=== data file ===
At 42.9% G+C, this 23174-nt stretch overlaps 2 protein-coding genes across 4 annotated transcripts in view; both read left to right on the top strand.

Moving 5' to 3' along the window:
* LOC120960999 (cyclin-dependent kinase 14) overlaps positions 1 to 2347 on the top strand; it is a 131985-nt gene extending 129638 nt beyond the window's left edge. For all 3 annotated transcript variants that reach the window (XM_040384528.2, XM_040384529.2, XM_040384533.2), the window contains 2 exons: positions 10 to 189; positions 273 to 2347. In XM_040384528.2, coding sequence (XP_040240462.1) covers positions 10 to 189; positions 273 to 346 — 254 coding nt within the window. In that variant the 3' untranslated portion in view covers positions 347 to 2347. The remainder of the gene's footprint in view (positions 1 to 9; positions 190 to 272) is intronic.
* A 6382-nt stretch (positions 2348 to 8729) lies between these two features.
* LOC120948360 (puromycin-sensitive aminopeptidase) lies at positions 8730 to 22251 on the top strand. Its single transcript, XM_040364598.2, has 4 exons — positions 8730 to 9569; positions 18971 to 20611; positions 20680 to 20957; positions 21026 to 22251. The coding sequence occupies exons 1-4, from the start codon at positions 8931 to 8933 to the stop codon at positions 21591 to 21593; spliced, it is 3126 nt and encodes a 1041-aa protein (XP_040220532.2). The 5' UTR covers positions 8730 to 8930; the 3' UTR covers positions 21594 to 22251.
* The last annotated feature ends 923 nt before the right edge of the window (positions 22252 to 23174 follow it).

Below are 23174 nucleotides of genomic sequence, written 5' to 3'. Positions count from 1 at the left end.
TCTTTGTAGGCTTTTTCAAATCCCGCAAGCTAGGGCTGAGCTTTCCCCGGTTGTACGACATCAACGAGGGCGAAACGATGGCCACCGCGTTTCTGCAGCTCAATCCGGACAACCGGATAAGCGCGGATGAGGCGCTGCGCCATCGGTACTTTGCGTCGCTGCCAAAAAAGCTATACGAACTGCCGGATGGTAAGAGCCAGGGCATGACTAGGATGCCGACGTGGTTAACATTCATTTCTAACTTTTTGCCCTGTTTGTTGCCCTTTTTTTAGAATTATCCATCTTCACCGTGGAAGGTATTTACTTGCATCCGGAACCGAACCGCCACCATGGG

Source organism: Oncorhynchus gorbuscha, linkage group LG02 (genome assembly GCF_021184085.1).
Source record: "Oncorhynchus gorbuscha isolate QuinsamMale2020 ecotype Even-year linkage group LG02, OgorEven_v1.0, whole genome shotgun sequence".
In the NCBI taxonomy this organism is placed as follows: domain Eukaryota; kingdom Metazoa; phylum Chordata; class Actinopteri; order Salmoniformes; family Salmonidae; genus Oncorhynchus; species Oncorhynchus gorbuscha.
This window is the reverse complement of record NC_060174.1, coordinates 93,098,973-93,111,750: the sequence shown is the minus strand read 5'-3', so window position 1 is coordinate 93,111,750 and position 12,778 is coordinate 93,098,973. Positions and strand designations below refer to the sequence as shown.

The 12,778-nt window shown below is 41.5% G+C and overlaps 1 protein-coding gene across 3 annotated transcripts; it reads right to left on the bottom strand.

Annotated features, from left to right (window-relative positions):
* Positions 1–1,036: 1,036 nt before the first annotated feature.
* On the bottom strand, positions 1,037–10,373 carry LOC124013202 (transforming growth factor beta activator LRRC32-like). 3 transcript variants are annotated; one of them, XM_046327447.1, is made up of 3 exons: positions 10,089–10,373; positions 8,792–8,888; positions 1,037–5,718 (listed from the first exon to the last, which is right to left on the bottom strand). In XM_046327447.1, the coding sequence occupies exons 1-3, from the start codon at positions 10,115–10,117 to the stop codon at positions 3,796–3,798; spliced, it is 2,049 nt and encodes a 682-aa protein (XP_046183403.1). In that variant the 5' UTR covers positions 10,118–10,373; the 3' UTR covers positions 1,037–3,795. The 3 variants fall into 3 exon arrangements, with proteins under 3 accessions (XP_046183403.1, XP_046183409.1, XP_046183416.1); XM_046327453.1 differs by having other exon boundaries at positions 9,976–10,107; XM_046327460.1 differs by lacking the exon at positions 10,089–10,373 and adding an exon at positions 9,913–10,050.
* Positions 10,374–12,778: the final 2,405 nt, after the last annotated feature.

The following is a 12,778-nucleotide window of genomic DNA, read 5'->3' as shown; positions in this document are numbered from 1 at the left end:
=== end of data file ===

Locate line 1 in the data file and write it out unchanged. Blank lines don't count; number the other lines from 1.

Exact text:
At 42.9% G+C, this 23174-nt stretch overlaps 2 protein-coding genes across 4 annotated transcripts in view; both read left to right on the top strand.